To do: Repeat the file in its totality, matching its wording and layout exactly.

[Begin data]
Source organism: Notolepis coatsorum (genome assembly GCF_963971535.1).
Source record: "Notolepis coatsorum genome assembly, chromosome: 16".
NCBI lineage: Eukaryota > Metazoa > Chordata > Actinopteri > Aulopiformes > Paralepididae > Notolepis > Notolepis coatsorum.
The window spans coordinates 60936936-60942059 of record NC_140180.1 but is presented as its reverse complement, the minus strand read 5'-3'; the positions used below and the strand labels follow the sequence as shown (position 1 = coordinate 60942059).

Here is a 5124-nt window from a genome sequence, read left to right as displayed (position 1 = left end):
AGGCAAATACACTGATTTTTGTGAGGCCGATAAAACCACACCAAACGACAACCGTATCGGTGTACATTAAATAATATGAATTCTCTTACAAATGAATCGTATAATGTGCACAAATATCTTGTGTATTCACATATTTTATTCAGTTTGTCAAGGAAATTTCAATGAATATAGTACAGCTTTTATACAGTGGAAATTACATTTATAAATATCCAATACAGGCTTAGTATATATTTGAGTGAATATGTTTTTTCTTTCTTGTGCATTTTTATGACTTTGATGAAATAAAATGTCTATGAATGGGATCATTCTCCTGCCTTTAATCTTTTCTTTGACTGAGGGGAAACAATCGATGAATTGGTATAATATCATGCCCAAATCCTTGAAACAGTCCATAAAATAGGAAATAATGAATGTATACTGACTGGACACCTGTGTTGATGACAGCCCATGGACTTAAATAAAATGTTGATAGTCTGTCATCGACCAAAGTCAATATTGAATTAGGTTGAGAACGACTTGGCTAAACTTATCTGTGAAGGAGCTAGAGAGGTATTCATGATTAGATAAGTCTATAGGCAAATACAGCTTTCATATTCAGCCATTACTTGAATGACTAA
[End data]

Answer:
Source organism: Notolepis coatsorum (genome assembly GCF_963971535.1).
Source record: "Notolepis coatsorum genome assembly, chromosome: 16".
NCBI lineage: Eukaryota > Metazoa > Chordata > Actinopteri > Aulopiformes > Paralepididae > Notolepis > Notolepis coatsorum.
The window spans coordinates 60936936-60942059 of record NC_140180.1 but is presented as its reverse complement, the minus strand read 5'-3'; the positions used below and the strand labels follow the sequence as shown (position 1 = coordinate 60942059).

Here is a 5124-nt window from a genome sequence, read left to right as displayed (position 1 = left end):
AGGCAAATACACTGATTTTTGTGAGGCCGATAAAACCACACCAAACGACAACCGTATCGGTGTACATTAAATAATATGAATTCTCTTACAAATGAATCGTATAATGTGCACAAATATCTTGTGTATTCACATATTTTATTCAGTTTGTCAAGGAAATTTCAATGAATATAGTACAGCTTTTATACAGTGGAAATTACATTTATAAATATCCAATACAGGCTTAGTATATATTTGAGTGAATATGTTTTTTCTTTCTTGTGCATTTTTATGACTTTGATGAAATAAAATGTCTATGAATGGGATCATTCTCCTGCCTTTAATCTTTTCTTTGACTGAGGGGAAACAATCGATGAATTGGTATAATATCATGCCCAAATCCTTGAAACAGTCCATAAAATAGGAAATAATGAATGTATACTGACTGGACACCTGTGTTGATGACAGCCCATGGACTTAAATAAAATGTTGATAGTCTGTCATCGACCAAAGTCAATATTGAATTAGGTTGAGAACGACTTGGCTAAACTTATCTGTGAAGGAGCTAGAGAGGTATTCATGATTAGATAAGTCTATAGGCAAATACAGCTTTCATATTCAGCCATTACTTGAATGACTAA